This is exactly what the Israelites did in a place later called Massah. They journeyed to a place with no water, began to fight with their leader and wanted God to prove himself to them by giving them water to drink in a dry land (Exodus 17:1-7). As they did this they said, “Is the Lord among us or not?”
Temptation 3: Shortcuts are better than God’s path
Satan goes straight to for the jugular and tells Jesus that he can be a king without going through the pain of the cross. Jesus’ words in the garden should be called to mind here, when Jesus says, “My Father, if it be possible, let this cup pass from me; nevertheless, not as I will, but as you will” (Matthew 26:39). The cross was not to be desired, but joyful obedience to the Father was a reward beyond comparison. Jesus strongly commands Satan to “be gone!”.
Later in Jesus’ ministry, this command would need to be stated again to Satan. At a certain point, Jesus shares with his disciples the difficult path ahead to the cross and one of his disciples, Peter, pulls him aside and begins to rebuke him. Jesus looks at Peter and says, “Get behind me, Satan! For you are not setting your mind on the things of God, but on the things of man” (Mark 8:33). Unfortunately, many of us know the story of Israel. They failed to follow God’s path faithfully. They wandered in their hearts from their Creator and served and worshipped other gods. They saw conquest as something to be gained by human strength and cunning. In the long run, they sought to shorten their path to victory by operating outside of God’s good bounds and they show us that the shortest path is not always the greatest. They show us that obedience sometimes involves painful routes around and not through.
In this season, as we reflect on their journey, we do well to remind ourselves that their journey is our journey. Their failure is our failure. We are not the innocent ones, but we have the blood of the innocent One on our hands. It is our sin that Jesus dealt with on the cross. It is our rebellion, our waywardness. As we continue to prepare ourselves for Easter Sunday, let’s remember the temptation that is before us and how Jesus is the only one who has come out victorious. That we have one who “in every respect has been tempted as we are, yet without sin” (Hebrews 4:15). This is where our hope lies during Lent, not in our ability, but in the ability (and work) of Jesus alone.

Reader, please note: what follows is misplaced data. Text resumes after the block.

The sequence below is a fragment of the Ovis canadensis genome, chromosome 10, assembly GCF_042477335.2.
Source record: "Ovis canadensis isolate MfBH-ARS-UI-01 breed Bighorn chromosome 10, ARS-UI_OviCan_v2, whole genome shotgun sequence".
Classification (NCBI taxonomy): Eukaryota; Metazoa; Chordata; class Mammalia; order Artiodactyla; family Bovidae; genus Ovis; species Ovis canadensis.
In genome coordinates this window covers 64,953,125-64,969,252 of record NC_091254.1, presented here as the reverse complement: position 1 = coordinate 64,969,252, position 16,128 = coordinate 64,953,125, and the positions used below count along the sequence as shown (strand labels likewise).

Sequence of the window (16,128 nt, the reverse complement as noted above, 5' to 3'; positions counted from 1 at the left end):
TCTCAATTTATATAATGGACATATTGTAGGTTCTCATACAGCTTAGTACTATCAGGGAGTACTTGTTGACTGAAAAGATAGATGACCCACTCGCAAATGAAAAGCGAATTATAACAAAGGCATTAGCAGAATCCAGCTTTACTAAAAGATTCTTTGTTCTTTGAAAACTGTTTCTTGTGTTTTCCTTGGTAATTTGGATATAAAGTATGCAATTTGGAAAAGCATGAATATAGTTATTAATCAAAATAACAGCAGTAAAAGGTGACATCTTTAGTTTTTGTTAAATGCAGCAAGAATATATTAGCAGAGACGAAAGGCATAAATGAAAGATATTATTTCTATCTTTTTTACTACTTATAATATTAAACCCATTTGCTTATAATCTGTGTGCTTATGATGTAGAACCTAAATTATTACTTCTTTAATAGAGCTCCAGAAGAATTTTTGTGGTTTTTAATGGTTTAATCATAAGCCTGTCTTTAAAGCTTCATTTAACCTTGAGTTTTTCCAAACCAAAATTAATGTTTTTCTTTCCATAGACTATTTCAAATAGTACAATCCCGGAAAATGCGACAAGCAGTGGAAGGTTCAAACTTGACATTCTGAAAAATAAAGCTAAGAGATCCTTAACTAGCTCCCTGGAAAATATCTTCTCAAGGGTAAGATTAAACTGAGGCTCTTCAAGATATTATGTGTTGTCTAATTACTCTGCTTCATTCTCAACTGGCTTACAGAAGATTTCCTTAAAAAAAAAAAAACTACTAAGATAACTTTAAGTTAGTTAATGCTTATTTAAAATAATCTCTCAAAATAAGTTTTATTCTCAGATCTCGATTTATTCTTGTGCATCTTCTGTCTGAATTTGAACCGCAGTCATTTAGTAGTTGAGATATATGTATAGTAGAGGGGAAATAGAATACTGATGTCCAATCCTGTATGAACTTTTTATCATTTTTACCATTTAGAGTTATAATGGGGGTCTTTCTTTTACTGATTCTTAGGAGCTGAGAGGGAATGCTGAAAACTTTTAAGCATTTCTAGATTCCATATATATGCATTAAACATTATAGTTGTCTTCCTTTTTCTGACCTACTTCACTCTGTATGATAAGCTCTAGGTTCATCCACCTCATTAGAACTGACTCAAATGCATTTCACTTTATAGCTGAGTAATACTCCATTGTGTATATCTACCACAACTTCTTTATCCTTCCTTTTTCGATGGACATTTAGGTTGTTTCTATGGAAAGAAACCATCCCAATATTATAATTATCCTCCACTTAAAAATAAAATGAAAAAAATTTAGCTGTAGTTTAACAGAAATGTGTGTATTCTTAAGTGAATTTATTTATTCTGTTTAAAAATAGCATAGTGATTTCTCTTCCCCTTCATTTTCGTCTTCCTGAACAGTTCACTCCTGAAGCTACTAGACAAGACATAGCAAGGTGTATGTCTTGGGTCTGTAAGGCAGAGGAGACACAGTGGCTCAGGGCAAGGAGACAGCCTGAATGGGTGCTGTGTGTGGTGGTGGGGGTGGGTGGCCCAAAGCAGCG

This week, as you reflect on the message, utilize this section to help you apply what has been taught to your life. Think of friends, co-workers, neighbors, family etc., that you could meet with to have a time of mutual sharing to discuss the implications of the message.
This simple acronym (BLESS, B - Bless, L - Listen, E - Eat, S - Speak, S - Sabbath) should help you to frame your life according to the great commandment “love God” (Matthew 22:37) and the expression of that commandment in loving your neighbor (John 13:34). Each time you meet, start by discussing the rhythms of your life according to B.L.E.S.S.
Intentionally bless: Christ-followers, non-believers and those different than you.
Listen to what God is saying to you, through His Word and others.
Share a meal with a Christ-follower and also a non-believer.
Talk to God through prayer and to others about Jesus through witness.
Be intentional about taking time to both rest and recreate.
An Examined Life
As we continue to reflect on the sermon, allow these questions to guide your discussion with others concerning the conviction points and what you sensed God’s Spirit was doing in you through the preached Word. Jot notes to help you remember.
What was God doing in you through the message on Sunday?
Describe how you’ve grown in your understanding of the Gospel (good news of Jesus)?
How are you going to respond to God’s Word in your life?